Sailmaker takes a new tack into mask-making
The crew at Ullman Sails Newport Beach creates products to harness the wind, and to prevent the spread of the coronavirus.
The sailmaker pivoted within days of California’s pandemic-driven stay-at-home order in mid-March to start cranking out reusable face masks using tough but breathable technical fabric, keeping its sewing machines humming and its seamstresses from furlough. The uniquely positioned manufacturer went quickly from making a few masks for friends and family to mass-production: more than 4,000 lightweight, moisture-resistant masks so far.
They aren’t rated for medical use, but shop owner Bruce Cooper, who lives in Irvine, is confident in his product for everyday wear. It doesn’t fog glasses. Hold it face-up under a faucet and note that the linen-like liner stays dry. Flip it upside down and watch the hollow for the nose and mouth fill up like a coffee mug.
They don’t last indefinitely, but they’re sturdy.
“We don’t make disposable stuff,” Cooper said, walking between his front office and the room where his identical twin brother, Ken, cuts out the mask components from 3-yard-by-1-yard swaths of cloth. “We make stuff that’s supposed to last years. To last through storms.”
With medical-grade respirators and surgical masks scarce, many people were in DIY territory to help prevent the spread of COVID-19 in the face of rapidly shifting mask guidance and projections of the disease’s severity. Cooper saw a need for people to mitigate the potential health impacts of COVID-19 and for his shop to stay afloat.
In early March, he traveled to Mexico for two regattas, the San Diego to Puerto Vallarta as the spinnaker trimmer aboard the Sapphire Knight and then the MexORC race. The virus had made landfall in the United States, but society had not shut down.
Orange County health officials reported 100 new cases of coronavirus Thursday, revealing a steady upward trend even as restaurants and retailers began reopening Memorial Day weekend.
He returned home March 21 to a markedly different environment.
His girlfriend, Jennifer Monaghan, who works for a major grocery chain, had no personal protective equipment as anxious crowds stocked up on toilet paper and other staples. His elderly parents are at-risk of the worst consequences of the virus because of their age.
The day after he came home, he sat at his home sewing machine stitching together prototypes. He was motivated by his family, and a call from company founder, Dave Ullman, also saying he should make masks. Using a pattern he found online and Evolution Block-It fabric, a synthetic blend used as a car and boat cover, Cooper quickly settled on a winning design.
Two days after he started sewing, he sent his first package to a nephew, David Cooper, a firefighter in the state of Washington whose crew wanted something between their full-face respirators and flimsy disposable face coverings.
Through word of mouth and a well-placed social media influencer — Ullman’s son Jake, an executive at Fox Sports — it wasn’t long before “we couldn’t produce masks fast enough.” Cooper charges $18, a slim margin to keep going, though he will sell at cost to medical professionals, essential workers and older buyers.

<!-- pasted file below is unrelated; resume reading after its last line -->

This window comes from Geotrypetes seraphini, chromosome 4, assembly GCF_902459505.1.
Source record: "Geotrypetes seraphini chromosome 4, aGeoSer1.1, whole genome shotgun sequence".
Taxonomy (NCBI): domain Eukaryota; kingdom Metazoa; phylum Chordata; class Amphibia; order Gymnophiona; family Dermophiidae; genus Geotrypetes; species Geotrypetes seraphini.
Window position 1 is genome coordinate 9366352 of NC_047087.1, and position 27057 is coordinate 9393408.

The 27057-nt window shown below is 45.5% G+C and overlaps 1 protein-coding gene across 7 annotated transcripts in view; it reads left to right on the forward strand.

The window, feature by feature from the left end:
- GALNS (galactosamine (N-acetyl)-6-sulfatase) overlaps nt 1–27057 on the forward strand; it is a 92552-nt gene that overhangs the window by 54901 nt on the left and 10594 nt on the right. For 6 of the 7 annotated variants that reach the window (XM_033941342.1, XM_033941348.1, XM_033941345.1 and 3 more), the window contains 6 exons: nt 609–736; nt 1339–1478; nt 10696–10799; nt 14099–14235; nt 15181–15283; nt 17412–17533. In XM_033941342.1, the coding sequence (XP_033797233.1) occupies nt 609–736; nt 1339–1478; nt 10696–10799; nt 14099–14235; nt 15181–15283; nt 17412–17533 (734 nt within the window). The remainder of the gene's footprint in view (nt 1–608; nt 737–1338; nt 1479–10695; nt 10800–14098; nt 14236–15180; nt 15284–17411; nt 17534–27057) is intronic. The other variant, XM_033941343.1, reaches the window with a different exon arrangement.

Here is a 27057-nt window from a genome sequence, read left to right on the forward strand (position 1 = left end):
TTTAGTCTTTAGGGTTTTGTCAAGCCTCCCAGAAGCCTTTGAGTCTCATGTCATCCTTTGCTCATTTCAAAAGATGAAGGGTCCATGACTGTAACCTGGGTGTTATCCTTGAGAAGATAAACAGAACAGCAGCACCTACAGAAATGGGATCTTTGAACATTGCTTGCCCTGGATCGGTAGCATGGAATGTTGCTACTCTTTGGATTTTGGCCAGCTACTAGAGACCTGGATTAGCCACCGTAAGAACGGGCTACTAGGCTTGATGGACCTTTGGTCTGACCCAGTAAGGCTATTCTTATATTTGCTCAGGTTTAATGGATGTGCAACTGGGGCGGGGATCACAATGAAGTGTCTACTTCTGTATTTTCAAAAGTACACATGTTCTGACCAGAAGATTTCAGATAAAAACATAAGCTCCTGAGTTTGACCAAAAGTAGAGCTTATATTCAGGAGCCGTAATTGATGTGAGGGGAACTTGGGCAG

At their loft, as sailmaking shops are called, at Harbor Boulevard and Warner Avenue in Santa Ana (the business got its start in Newport Beach and kept the name after relocating), Ken feeds the pattern into computer software that guides his precision-cutting tools to slice mask halves with hair-splitting precision.
Surrounded by posters of their usual product in action on the open sea, Ken, who lives in Mission Viejo, cuts and collates the halves for seven seamstresses to sew together in the adjoining warehouse.
“I call it Post-It Notes,” he said of the relatively tiny product. He’s used to sails that can be 15 meters long.
If sailing on the open ocean is a well-distanced endeavor, then by necessity and geometry, so is making the sails — laying out an infrastructure that mitigates the risk of working on a production line. The sewing room is an airy, cavernous space where a handful of seamstresses work seated in pits around a raised wooden platform that resembles a roller skating rink, head and shoulders at the surface level several yards apart to efficiently handle sails that could cover the floor of a garage. In a far corner, where an open door lets in the scent of blooming jacaranda, another employee snips elastic for ear loops.
“We don’t make disposable stuff. We make stuff that’s supposed to last years. To last through storms.”
— Bruce Cooper, Ullman Sails Newport Beach shop owner
Cooper said he’s shipped masks to several senior care facilities through the Orange County Health Care Agency’s donation network, to support staff at a field hospital in New York’s Central Park, and to a fellow sailor in Santa Barbara who purchased them for his food-producing agricultural workers. His crew has made 1,000 for the Long Beach Yacht Club, which includes them in to-go meals prepared for members in the club’s restaurant. They also make pleated flat masks in a cotton blend, a common style that home crafters can also make.
Demand has become more manageable recently, allowing the team to take a breather and begin building up stock. Not all cities or private businesses require masks in public, and police have not taken a strong stance on enforcement of mask rules.
And, regular sail orders have returned to Ullman Sails Newport Beach.
But Cooper said masks will be a fact of life for a while.
He went grocery shopping in Irvine, where he was surrounded by varied masks types, and “I felt like a tank walking around with mopeds around me.”
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